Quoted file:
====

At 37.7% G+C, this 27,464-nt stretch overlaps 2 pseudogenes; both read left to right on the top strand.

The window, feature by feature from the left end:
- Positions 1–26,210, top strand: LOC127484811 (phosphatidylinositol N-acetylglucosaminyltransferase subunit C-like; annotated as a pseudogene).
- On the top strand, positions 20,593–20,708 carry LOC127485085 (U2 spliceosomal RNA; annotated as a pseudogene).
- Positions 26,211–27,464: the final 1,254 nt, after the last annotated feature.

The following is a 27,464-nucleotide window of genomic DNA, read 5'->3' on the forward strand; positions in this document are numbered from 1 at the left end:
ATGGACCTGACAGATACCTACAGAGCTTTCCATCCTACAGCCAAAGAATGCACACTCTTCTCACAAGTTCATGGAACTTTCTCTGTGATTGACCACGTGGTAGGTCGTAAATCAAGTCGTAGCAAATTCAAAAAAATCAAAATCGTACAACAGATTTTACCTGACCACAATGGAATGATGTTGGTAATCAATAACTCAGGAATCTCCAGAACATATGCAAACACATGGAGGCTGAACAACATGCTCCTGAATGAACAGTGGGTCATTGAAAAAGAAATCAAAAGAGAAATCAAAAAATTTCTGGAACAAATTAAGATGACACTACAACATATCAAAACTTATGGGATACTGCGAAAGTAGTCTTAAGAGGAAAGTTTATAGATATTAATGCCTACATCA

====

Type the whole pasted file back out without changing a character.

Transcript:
At 37.7% G+C, this 27,464-nt stretch overlaps 2 pseudogenes; both read left to right on the top strand.

The window, feature by feature from the left end:
- Positions 1–26,210, top strand: LOC127484811 (phosphatidylinositol N-acetylglucosaminyltransferase subunit C-like; annotated as a pseudogene).
- On the top strand, positions 20,593–20,708 carry LOC127485085 (U2 spliceosomal RNA; annotated as a pseudogene).
- Positions 26,211–27,464: the final 1,254 nt, after the last annotated feature.

The following is a 27,464-nucleotide window of genomic DNA, read 5'->3' on the forward strand; positions in this document are numbered from 1 at the left end:
ATGGACCTGACAGATACCTACAGAGCTTTCCATCCTACAGCCAAAGAATGCACACTCTTCTCACAAGTTCATGGAACTTTCTCTGTGATTGACCACGTGGTAGGTCGTAAATCAAGTCGTAGCAAATTCAAAAAAATCAAAATCGTACAACAGATTTTACCTGACCACAATGGAATGATGTTGGTAATCAATAACTCAGGAATCTCCAGAACATATGCAAACACATGGAGGCTGAACAACATGCTCCTGAATGAACAGTGGGTCATTGAAAAAGAAATCAAAAGAGAAATCAAAAAATTTCTGGAACAAATTAAGATGACACTACAACATATCAAAACTTATGGGATACTGCGAAAGTAGTCTTAAGAGGAAAGTTTATAGATATTAATGCCTACATCA